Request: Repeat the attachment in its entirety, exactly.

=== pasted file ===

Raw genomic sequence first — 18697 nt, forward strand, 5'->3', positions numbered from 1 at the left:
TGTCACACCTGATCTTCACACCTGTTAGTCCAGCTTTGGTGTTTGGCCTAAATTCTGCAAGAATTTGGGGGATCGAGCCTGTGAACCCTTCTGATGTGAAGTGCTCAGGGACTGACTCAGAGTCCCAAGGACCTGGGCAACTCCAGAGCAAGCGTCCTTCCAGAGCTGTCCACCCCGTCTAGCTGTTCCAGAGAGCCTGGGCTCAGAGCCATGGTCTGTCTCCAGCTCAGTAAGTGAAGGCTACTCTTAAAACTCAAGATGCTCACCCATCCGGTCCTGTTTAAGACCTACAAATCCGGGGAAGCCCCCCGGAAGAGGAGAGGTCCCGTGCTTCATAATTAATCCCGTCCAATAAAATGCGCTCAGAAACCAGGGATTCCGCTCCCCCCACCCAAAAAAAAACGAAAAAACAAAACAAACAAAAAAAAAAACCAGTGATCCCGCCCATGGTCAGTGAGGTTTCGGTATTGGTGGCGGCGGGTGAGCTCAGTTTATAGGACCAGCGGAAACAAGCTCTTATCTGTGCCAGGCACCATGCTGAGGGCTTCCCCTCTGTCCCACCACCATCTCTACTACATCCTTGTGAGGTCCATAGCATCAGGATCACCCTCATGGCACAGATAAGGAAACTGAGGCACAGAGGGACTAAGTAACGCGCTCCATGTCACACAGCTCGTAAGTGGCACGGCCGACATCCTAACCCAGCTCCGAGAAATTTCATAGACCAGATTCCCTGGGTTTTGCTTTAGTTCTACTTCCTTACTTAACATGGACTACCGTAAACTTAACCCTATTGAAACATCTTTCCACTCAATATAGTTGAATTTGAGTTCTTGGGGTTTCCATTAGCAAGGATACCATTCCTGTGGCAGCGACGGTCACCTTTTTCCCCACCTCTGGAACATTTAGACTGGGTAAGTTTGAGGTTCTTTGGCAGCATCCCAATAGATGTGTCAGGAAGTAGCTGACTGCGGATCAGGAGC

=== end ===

Raw genomic sequence first — 18697 nt, forward strand, 5'->3', positions numbered from 1 at the left:
TGTCACACCTGATCTTCACACCTGTTAGTCCAGCTTTGGTGTTTGGCCTAAATTCTGCAAGAATTTGGGGGATCGAGCCTGTGAACCCTTCTGATGTGAAGTGCTCAGGGACTGACTCAGAGTCCCAAGGACCTGGGCAACTCCAGAGCAAGCGTCCTTCCAGAGCTGTCCACCCCGTCTAGCTGTTCCAGAGAGCCTGGGCTCAGAGCCATGGTCTGTCTCCAGCTCAGTAAGTGAAGGCTACTCTTAAAACTCAAGATGCTCACCCATCCGGTCCTGTTTAAGACCTACAAATCCGGGGAAGCCCCCCGGAAGAGGAGAGGTCCCGTGCTTCATAATTAATCCCGTCCAATAAAATGCGCTCAGAAACCAGGGATTCCGCTCCCCCCACCCAAAAAAAAACGAAAAAACAAAACAAACAAAAAAAAAAACCAGTGATCCCGCCCATGGTCAGTGAGGTTTCGGTATTGGTGGCGGCGGGTGAGCTCAGTTTATAGGACCAGCGGAAACAAGCTCTTATCTGTGCCAGGCACCATGCTGAGGGCTTCCCCTCTGTCCCACCACCATCTCTACTACATCCTTGTGAGGTCCATAGCATCAGGATCACCCTCATGGCACAGATAAGGAAACTGAGGCACAGAGGGACTAAGTAACGCGCTCCATGTCACACAGCTCGTAAGTGGCACGGCCGACATCCTAACCCAGCTCCGAGAAATTTCATAGACCAGATTCCCTGGGTTTTGCTTTAGTTCTACTTCCTTACTTAACATGGACTACCGTAAACTTAACCCTATTGAAACATCTTTCCACTCAATATAGTTGAATTTGAGTTCTTGGGGTTTCCATTAGCAAGGATACCATTCCTGTGGCAGCGACGGTCACCTTTTTCCCCACCTCTGGAACATTTAGACTGGGTAAGTTTGAGGTTCTTTGGCAGCATCCCAATAGATGTGTCAGGAAGTAGCTGACTGCGGATCAGGAGC